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Book Chapter

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Department 1

Religious Studies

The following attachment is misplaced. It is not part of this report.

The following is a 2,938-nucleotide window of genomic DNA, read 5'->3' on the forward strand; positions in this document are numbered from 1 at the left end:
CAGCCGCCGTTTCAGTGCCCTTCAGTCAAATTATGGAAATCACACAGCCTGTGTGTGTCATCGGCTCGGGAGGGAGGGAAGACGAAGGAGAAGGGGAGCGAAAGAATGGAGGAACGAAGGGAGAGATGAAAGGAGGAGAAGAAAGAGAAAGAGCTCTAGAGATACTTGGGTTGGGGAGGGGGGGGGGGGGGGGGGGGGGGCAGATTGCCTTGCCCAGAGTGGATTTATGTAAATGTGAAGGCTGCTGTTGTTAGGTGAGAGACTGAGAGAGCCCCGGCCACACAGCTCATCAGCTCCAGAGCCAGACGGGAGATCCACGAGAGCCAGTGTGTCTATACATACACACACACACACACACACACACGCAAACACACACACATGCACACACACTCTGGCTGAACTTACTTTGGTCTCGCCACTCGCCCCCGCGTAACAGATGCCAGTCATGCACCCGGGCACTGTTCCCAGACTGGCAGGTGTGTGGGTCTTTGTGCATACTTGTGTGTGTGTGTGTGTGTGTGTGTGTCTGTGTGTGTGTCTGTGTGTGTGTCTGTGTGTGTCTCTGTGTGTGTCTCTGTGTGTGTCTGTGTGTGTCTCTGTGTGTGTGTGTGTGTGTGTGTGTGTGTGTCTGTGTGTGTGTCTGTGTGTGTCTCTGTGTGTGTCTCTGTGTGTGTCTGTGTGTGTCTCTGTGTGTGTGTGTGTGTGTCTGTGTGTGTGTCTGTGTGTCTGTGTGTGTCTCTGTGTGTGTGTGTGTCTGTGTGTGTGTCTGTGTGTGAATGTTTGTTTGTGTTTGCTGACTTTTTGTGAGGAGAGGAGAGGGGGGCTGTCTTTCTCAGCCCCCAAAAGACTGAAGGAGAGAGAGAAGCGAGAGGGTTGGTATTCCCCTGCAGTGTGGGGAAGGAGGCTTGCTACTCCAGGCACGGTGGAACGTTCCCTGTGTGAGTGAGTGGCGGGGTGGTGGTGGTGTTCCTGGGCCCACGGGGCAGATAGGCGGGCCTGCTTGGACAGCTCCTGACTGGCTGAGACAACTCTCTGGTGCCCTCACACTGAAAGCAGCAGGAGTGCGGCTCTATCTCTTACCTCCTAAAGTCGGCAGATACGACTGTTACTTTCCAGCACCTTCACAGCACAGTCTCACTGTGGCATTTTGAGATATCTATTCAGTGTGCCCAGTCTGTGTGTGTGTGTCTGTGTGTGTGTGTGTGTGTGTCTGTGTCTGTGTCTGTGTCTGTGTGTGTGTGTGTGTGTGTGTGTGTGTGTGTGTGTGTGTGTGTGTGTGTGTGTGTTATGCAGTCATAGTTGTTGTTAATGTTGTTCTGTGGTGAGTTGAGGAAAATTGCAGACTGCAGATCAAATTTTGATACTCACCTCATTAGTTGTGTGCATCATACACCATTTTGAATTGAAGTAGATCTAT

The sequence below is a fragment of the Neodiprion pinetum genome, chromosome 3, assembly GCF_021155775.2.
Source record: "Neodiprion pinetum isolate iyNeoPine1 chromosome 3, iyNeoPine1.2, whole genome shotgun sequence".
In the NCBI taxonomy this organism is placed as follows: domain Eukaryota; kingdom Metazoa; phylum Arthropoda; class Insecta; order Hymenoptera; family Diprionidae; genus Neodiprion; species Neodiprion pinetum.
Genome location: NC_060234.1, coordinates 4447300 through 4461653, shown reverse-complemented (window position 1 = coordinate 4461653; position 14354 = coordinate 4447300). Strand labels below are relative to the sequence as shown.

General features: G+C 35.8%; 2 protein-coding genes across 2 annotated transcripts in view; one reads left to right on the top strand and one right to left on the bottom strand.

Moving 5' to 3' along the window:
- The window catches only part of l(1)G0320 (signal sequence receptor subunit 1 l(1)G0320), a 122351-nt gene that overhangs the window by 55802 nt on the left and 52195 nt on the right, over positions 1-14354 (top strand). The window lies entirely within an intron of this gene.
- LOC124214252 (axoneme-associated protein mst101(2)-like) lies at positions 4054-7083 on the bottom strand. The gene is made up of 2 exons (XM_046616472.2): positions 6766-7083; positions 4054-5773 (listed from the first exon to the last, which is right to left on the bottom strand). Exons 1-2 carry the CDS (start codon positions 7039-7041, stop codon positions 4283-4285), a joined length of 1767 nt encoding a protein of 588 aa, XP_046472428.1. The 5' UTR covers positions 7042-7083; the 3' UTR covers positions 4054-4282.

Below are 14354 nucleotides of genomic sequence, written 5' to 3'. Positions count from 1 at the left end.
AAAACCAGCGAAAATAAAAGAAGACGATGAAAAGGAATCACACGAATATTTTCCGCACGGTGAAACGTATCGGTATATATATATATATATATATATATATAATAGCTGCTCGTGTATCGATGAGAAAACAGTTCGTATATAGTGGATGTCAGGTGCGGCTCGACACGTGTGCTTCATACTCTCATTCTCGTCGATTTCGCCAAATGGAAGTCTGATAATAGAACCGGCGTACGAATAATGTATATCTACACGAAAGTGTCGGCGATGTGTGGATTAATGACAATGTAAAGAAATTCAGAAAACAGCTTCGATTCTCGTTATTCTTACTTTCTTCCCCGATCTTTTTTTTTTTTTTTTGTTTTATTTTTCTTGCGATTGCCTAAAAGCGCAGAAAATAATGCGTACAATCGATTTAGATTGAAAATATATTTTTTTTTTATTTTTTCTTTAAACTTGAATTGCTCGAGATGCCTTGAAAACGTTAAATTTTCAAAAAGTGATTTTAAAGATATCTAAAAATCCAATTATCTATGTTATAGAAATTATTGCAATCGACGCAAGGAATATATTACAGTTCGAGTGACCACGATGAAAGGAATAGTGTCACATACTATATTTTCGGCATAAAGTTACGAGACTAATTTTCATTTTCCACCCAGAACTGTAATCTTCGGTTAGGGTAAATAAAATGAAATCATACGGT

This chapter describes and analyzes three digital sites that offer guided meditations curated by and for Muslims: Sakeenah, Sabr, and Halaqah. My analysis offers thick descriptions of these mobile apps, which first appeared in the online “meditation marketplace” in 2020 and 2021, and identifies resonant themes and questions that I believe are fruitful for the study of religion in digital landscapes and for mapping the shifting contours of lived Islam. Today’s industry of online meditation and mindfulness products is highly profitable, as meditation—and, more broadly, “mindfulness”—has in recent decades been embraced and normalized in contemporary, cosmopolitan life as a key part of health and wellness. The guided mindfulness and meditation practices found on the most popular mainstream apps, however, tend to be assemblages of meditation styles modeled upon Buddhist mindfulness and yogic somatic practices, despite the frequent absence of clear markers of these religious foundations. In contrast, the Muslim-created apps I discuss here, while mirroring similar styles of meditation to those in the mainstream meditation marketplace, offer guided meditation practices imbued with the cultural, theological, and epistemological frames of Islamic piety. This, I suggest, is a noteworthy development in both the meditation marketplace and contemporary Muslim piety. These apps demonstrate Muslim efforts at carving out distinctly Muslim spaces, not just within the digital meditation marketplace but also apart from the already well-established genre of Muslim religious apps. In my view, these new developments warrant close examination as a distinct genre in the growing academic study of religion in cyberspace. [excerpt]


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